After the mass atrocities that took place in Bosnia and Rwanda during the nineties, questions were raised regarding the individual duties and criminal responsibility of military officials during peacekeeping missions. In the Netherlands a criminal complaint was filed against the commander of the Dutch battalion (Dutchbat) who was allegedly responsible for the death of three men in Srebrenica; one working directly for Dutchbat, the others relatives of those working for Dutchbat.
In 2011 the state responsibility of the Netherlands was confirmed by the Dutch court that held that ‘Dutchbat should not have handed the three men over to the Serbs.’ Likewise, in Belgium the military commanders of the Belgian peacekeeping forces in Rwanda were held responsible –together with the state- for the death of 2000 men under their protection in an intermediate decision in 2010.
Although these cases deal with individual complaints, the wider implication is that military commanders may be held responsible for not acting against serious international crimes committed by another party. This would not just radically change the interpretation and scope of international law as it is now, it might also seriously influence the willingness of states to deploy their military in multinational missions.
Current state of domestic and international law regarding omissions
Do we currently recognise criminal omissions in international or domestic law? The Netherlands and England (and Wales) both acknowledged the existence of omission liability in the relevant domestic laws regarding serious international crimes.
In international law, omission liability as such has not been recognised. It was not incorporated into the Rome Statute, despite the fact that a draft version included an article on omission liability. However, due to the objections of a few states, the article was excluded in the final Statute. One could say that it has caused divided thinking in the past and may continue to do so. The ICTY’s judgments in the Blaskic and Mrksic cases show acceptance of omission liability to a certain extent. The Trial Chamber’s opinion regarding the responsibility of Šljivančanin in Prosecutor v. Mrksic was a breakthrough in international criminal law, since it is the first judgment in which a superior has been held responsible while the people committing the crime were not confirmed to be his subordinates.
In Britain, the Smith judgment earlier this year caused widespread debate about the applicability of law on the battlefield. In this case the British Supreme Court confirmed that the European Convention on Human Rights applies in territory over which the United Kingdom exercises control. This means that the duty of care is applicable in situations of peace and conflict, which could lead to a rise in complaints regarding gross negligence in protecting the right to life.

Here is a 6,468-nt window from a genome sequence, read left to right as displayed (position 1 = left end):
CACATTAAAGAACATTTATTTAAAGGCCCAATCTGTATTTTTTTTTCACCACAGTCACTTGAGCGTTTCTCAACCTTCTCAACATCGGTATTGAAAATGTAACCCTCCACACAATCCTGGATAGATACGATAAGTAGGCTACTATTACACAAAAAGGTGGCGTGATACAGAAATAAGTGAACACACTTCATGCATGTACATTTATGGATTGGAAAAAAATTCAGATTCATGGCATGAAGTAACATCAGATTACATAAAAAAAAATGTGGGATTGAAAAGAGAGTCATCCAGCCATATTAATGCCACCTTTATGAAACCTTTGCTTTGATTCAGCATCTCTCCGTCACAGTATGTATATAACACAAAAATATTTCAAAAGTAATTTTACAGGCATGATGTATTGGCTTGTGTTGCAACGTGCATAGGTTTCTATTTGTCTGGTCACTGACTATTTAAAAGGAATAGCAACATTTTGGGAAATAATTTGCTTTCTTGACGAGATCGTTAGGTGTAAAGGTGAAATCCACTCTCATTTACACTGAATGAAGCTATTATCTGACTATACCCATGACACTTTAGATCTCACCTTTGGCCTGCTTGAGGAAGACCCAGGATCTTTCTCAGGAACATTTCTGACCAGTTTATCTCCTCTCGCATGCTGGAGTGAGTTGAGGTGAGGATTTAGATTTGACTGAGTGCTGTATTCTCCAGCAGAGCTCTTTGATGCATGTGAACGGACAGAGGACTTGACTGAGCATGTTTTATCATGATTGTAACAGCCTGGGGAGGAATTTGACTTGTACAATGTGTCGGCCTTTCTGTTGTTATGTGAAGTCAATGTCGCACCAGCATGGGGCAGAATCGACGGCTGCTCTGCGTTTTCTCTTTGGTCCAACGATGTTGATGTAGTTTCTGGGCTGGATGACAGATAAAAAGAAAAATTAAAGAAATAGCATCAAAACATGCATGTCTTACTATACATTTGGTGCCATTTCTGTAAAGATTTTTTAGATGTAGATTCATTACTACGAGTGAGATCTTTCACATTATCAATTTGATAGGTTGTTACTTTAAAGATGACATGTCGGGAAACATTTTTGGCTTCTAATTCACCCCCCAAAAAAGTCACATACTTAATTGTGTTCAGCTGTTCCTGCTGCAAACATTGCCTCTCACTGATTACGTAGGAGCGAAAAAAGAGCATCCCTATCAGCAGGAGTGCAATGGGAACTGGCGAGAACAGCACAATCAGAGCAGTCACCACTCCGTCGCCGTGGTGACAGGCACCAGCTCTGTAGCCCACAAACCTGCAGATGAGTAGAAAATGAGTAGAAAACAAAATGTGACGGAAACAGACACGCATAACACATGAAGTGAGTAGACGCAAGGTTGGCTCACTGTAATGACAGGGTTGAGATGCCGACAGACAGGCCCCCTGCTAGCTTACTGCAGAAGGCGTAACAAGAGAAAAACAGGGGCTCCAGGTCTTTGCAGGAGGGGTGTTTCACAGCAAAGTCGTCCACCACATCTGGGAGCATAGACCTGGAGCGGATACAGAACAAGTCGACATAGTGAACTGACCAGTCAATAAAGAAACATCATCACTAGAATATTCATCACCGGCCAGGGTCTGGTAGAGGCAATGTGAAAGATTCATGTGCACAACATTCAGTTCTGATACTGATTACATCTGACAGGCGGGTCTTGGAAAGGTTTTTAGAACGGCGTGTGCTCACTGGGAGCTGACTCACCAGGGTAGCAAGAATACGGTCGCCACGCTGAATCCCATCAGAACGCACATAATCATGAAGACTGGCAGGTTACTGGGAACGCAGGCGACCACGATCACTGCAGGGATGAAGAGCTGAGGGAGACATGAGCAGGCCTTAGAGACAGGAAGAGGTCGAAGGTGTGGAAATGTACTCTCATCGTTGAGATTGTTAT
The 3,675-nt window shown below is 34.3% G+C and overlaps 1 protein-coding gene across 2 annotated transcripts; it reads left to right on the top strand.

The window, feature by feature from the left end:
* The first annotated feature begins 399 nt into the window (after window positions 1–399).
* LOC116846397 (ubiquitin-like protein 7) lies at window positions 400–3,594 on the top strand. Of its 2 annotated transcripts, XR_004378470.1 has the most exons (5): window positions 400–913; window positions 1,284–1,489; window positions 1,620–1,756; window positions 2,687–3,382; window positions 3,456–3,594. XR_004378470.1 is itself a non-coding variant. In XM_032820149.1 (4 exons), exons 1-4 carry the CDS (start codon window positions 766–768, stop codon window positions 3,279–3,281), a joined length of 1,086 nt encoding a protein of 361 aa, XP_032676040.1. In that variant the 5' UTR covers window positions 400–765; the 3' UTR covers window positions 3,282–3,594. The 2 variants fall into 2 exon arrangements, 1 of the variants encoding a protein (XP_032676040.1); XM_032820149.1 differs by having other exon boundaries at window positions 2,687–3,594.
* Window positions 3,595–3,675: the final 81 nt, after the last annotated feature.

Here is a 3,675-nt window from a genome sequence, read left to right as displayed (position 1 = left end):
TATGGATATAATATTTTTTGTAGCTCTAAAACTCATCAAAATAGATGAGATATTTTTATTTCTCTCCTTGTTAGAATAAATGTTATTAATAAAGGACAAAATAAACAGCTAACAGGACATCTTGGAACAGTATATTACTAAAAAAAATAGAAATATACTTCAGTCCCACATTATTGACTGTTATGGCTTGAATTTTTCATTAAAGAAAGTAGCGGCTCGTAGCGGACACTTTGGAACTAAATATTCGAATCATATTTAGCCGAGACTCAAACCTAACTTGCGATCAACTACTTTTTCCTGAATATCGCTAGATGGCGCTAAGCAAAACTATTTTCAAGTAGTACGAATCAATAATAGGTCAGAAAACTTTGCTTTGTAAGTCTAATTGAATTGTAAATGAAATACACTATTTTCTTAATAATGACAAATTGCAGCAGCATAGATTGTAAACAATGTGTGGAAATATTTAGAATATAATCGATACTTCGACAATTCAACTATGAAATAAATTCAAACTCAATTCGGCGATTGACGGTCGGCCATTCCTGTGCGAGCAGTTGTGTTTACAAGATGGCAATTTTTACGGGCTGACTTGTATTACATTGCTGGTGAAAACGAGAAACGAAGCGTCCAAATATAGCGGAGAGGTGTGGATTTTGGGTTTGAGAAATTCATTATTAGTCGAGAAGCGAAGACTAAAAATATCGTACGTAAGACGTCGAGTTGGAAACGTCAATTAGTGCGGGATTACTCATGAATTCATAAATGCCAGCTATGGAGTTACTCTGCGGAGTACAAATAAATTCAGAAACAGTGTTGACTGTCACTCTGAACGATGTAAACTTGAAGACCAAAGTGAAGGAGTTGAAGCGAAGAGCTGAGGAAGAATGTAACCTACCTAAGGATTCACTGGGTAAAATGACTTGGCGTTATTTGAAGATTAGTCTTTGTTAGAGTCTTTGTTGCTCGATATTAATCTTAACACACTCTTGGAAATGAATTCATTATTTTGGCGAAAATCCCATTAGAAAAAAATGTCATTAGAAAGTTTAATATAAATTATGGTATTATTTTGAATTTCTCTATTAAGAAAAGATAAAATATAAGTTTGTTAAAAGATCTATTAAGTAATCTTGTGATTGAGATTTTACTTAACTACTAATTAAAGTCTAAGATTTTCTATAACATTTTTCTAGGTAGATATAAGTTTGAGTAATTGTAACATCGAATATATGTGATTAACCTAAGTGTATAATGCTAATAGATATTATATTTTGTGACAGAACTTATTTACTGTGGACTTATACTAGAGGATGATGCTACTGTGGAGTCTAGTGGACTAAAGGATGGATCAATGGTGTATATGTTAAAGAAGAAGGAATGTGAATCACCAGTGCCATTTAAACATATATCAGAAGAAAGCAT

The main concerns that these recent developments in military law give rise to are twofold. First, a clear understanding of what soldiers and their superiors are supposed to do in terms of duties and protection is lacking. A clear balance should be found between what we can realistically expect from the military and what the military can actually do, considering the complex circumstances they are in. This balance should be translated and incorporated into both international and national law.
Second, states will be wary of sending their troops abroad if the state and the military officials might face legal consequences based on violations of either criminal or human rights law. This is – in general – a highly undesirable consequence of the aforementioned legal actions.
On the other hand, we might ask ourselves whether imposing legal constraints on the military profession is necessarily a bad thing? After all, the level of responsibility is high, so certain obligations may be imposed on military officials. They have an exclusive authorisation to use force and to represent the nation outside the nation’s territory. Also, members of the armed forces are trained to work in extremely complex situations where they can be confronted with life-threatening circumstances.
Can we overcome these problems in a short period of time? Probably not. Although the reinforcement of combat immunity may seem like a solution, we should not underestimate how this would make law completely irrelevant in any peace or combat situation in which a nation’s armed forces may be deployed. The development of universal norms regarding omission liability and the military duty of care would, in my opinion, be one of the most desirable solutions in this regard.
Lenneke Sprik (@LSLena24) is a PhD student in Public International Law at the University of Glasgow. She holds master degrees in both International Relations and Military law and has been focusing on ethnic conflict, military interventions and military law for several years now.
You can find out more about Lenneke’s research at http://www.gla.ac.uk/schools/law/research/currentresearchcandidates/lennekesprik/